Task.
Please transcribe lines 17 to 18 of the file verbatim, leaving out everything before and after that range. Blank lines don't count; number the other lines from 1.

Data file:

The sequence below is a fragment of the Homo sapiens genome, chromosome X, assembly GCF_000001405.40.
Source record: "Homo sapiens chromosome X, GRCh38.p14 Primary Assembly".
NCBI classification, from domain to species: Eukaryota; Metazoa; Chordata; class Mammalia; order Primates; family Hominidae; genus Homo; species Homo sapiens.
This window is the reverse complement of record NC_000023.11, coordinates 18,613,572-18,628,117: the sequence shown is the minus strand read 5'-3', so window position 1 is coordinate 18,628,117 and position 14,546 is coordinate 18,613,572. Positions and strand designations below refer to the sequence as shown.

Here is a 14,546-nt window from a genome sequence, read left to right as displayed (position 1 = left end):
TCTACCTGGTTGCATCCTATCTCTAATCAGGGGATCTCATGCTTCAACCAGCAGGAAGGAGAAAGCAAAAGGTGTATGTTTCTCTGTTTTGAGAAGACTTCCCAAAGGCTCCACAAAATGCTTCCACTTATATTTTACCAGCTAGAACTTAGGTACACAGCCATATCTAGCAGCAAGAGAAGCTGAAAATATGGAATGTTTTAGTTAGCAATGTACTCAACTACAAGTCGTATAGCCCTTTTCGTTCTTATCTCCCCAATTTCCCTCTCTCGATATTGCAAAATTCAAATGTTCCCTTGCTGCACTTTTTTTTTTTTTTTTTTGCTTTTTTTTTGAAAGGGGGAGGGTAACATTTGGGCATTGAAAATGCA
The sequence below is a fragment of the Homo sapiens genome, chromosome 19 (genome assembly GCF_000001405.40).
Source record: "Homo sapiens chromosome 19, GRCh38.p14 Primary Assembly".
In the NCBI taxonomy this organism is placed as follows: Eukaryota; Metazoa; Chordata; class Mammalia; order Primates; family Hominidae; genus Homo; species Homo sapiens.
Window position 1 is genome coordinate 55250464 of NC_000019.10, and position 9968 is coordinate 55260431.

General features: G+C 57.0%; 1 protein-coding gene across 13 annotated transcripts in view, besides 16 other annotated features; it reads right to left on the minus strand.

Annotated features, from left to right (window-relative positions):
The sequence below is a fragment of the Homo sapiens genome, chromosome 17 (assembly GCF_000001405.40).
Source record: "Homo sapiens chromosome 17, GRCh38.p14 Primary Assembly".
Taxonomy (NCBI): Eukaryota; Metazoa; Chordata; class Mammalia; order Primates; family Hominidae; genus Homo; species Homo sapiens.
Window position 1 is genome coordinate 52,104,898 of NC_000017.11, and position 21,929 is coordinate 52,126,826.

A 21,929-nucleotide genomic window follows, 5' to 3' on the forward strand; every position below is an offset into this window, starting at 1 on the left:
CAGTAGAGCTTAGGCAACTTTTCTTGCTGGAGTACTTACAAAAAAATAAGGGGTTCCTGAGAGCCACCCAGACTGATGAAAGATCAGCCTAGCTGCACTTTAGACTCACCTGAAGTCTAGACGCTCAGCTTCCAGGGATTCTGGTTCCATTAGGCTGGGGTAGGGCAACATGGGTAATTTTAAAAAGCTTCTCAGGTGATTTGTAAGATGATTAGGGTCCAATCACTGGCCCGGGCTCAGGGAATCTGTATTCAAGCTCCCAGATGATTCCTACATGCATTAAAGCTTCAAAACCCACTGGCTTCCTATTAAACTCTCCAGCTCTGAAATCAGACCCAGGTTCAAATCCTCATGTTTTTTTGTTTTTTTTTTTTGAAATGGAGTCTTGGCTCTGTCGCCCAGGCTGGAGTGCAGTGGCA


A 21,929-nucleotide genomic window follows, 5' to 3' on the forward strand; every position below is an offset into this window, starting at 1 on the left:
CAGTAGAGCTTAGGCAACTTTTCTTGCTGGAGTACTTACAAAAAAATAAGGGGTTCCTGAGAGCCACCCAGACTGATGAAAGATCAGCCTAGCTGCACTTTAGACTCACCTGAAGTCTAGACGCTCAGCTTCCAGGGATTCTGGTTCCATTAGGCTGGGGTAGGGCAACATGGGTAATTTTAAAAAGCTTCTCAGGTGATTTGTAAGATGATTAGGGTCCAATCACTGGCCCGGGCTCAGGGAATCTGTATTCAAGCTCCCAGATGATTCCTACATGCATTAAAGCTTCAAAACCCACTGGCTTCCTATTAAACTCTCCAGCTCTGAAATCAGACCCAGGTTCAAATCCTCATGTTTTTTTGTTTTTTTTTTTTGAAATGGAGTCTTGGCTCTGTCGCCCAGGCTGGAGTGCAGTGGCA